Scheduled Sept. 16 and Oct. 7 telecasts are bumped by 9/11 and eruption of the Afghan war. Debate rages on the propriety of handing out trophies amidst designer gowns and tuxes, but host Ellen DeGeneres hits all the right notes personifying American spunk: “What,” she wonders, “would upset the Taliban more than a gay woman wearing a suit in front of a room of Jews?” The industry lives up to a placard of the day, “Our hearts are broken. Our spirit is not.”
actor, "The Sopranos"
Dennis Farina, a former Chicago cop who as a popular actor played a cop on “Law & Order” (pictured, left, with Jesse L. Martin) and elsewhere, died July 22 in a Scottsdale, Ariz., hospital after suffering a blood clot in his lung. He was 69.
Julie Harris, one of Broadway's most honored performers, whose roles ranged from the flamboyant Sally Bowles in “I Am a Camera” to the reclusive Emily Dickinson in “The Belle of Amherst”, died Aug. 24. She was 87.
Annette Funicello, who first gained fame as a 12-year-old Mousekeeter on Disney's “The Mickey Mouse Club” in the 1950s and then starred opposite Frankie Avalon in a series of musical beach party films of the early 1960s, died April 8. She was 70.
Film critic Roger Ebert was not only the first film critic to win a Pulitzer Prize, but one of the only critics known to the general public, thanks to his long-running movie review shows such as “Sneak Previews” and his thumbs-up or down movie reviews. He died April 4 in Chicago of complications from cancer, according to the Chicago Sun-Times. He was 70.
(with Carroll O'Connor in "All in the Family" actress
actor, "Bury My Heart at Wounded Knee"
British broadcaster David Frost, who was best known for a series of interviews with former President Richard Nixon (pictured), died Aug. 31 while on board the Queen Elizabeth sailing to the Mediterranean. During his career, he interviewed six U.S. presidents, eight British prime ministers, several members of the British royal family and a host of celebrities.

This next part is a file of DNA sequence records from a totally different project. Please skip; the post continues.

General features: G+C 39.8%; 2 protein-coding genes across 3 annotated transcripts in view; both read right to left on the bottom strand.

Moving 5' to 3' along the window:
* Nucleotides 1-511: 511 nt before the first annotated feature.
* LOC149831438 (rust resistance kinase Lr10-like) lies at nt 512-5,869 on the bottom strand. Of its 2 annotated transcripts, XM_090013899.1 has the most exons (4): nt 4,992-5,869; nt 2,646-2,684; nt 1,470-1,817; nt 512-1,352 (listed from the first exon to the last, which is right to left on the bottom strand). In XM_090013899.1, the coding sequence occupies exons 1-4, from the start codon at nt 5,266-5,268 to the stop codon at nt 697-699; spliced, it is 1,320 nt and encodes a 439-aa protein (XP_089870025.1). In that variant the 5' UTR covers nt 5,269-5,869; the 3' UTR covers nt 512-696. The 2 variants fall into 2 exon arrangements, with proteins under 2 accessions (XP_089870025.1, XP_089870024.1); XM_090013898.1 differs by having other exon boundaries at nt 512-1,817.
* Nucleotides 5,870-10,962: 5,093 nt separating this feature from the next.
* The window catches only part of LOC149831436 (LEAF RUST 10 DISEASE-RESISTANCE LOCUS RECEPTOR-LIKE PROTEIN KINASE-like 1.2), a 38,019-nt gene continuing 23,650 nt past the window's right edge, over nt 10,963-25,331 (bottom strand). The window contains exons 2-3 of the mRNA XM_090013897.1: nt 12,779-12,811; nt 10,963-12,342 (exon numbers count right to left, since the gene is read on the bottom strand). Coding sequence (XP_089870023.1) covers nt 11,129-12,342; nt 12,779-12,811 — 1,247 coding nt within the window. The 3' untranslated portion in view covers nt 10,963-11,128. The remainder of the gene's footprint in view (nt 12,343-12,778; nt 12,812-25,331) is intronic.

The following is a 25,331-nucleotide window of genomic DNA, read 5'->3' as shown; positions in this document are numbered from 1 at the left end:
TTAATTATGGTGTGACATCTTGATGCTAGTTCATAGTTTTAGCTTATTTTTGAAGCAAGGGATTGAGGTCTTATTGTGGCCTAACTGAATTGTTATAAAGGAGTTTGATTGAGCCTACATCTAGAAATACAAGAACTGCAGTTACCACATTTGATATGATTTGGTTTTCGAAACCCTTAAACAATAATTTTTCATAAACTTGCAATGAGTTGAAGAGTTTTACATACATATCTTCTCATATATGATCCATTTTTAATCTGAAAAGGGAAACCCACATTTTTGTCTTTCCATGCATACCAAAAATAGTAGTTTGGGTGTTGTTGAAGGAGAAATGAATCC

Emmy-winning and Oscar- and Tony-nominated writer Fay Kanin, who was the first full-term female president of the Academy of Motion Pictures Arts & Sciences, an advocate for film preservation and a mainstay on the Hollywood circuit for decades, died March 27. She was 95.
Henry Bromell, a respected writer and showrunner with a long list of credits on prestigious TV dramas including most recently “Homeland,” died March 18 of heart-related complications at UCLA Medical Center in Santa Monica. He was 65.
The Weinstein Company's deal for U.S. rights to John Carney's “Can a Song Save Your Life?,” starring Keira Knightley, carried a $7 million price tag along with a $20 million P&A commitment. That was far above the $3.5 million paid by Focus in last year's top Toronto deal, “The Place Beyond the Pines.”
Focus stepped up this year with $7 million for worldwide rights to Jason Bateman's dark comedy “Bad Words.” The thesp directed and stars in the story of a disillusioned man who competes in a national spelling bee via a registration loophole.
Lionsgate and Roadside Attractions paid $2 million for “Life of Crime,” a full four days before it screened as the closing night film. The dark comedy stars Jennifer Aniston, John Hawkes and Tim Robbins and is based on Elmore Leonard's “The Switch.”